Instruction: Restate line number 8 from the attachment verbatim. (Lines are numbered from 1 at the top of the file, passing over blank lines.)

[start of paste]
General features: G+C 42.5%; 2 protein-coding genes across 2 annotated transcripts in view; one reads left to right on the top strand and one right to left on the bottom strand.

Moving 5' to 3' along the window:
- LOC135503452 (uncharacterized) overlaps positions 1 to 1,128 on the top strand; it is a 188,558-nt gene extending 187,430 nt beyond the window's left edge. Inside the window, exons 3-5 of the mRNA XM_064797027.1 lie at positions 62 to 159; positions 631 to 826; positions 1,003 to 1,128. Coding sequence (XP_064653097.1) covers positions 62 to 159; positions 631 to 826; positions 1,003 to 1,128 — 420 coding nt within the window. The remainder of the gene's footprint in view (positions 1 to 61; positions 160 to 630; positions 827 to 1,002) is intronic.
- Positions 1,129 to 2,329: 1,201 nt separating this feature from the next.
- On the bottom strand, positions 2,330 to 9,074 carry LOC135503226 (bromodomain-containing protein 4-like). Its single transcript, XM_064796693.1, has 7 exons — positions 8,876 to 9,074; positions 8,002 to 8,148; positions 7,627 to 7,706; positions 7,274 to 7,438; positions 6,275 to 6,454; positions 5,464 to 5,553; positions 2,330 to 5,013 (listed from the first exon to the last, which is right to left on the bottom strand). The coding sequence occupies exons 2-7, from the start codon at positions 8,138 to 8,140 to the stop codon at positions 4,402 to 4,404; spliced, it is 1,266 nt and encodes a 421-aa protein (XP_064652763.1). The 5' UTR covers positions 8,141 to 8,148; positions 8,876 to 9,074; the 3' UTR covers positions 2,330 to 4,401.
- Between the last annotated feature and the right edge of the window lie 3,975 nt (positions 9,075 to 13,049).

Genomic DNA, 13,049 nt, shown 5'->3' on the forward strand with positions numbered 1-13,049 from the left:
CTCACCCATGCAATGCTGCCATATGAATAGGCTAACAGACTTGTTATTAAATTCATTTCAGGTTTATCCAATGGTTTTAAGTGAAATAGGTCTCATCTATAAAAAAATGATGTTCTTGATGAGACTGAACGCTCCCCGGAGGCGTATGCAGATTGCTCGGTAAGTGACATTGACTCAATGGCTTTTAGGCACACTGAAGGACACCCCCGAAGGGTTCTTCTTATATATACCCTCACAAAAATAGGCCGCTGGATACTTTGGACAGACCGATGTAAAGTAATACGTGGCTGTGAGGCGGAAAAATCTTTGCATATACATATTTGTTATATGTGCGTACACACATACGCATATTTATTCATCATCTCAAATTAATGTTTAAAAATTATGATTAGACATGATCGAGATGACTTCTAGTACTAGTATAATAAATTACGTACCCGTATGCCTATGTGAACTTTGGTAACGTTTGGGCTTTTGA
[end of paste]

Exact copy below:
CTCACCCATGCAATGCTGCCATATGAATAGGCTAACAGACTTGTTATTAAATTCATTTCAGGTTTATCCAATGGTTTTAAGTGAAATAGGTCTCATCTATAAAAAAATGATGTTCTTGATGAGACTGAACGCTCCCCGGAGGCGTATGCAGATTGCTCGGTAAGTGACATTGACTCAATGGCTTTTAGGCACACTGAAGGACACCCCCGAAGGGTTCTTCTTATATATACCCTCACAAAAATAGGCCGCTGGATACTTTGGACAGACCGATGTAAAGTAATACGTGGCTGTGAGGCGGAAAAATCTTTGCATATACATATTTGTTATATGTGCGTACACACATACGCATATTTATTCATCATCTCAAATTAATGTTTAAAAATTATGATTAGACATGATCGAGATGACTTCTAGTACTAGTATAATAAATTACGTACCCGTATGCCTATGTGAACTTTGGTAACGTTTGGGCTTTTGA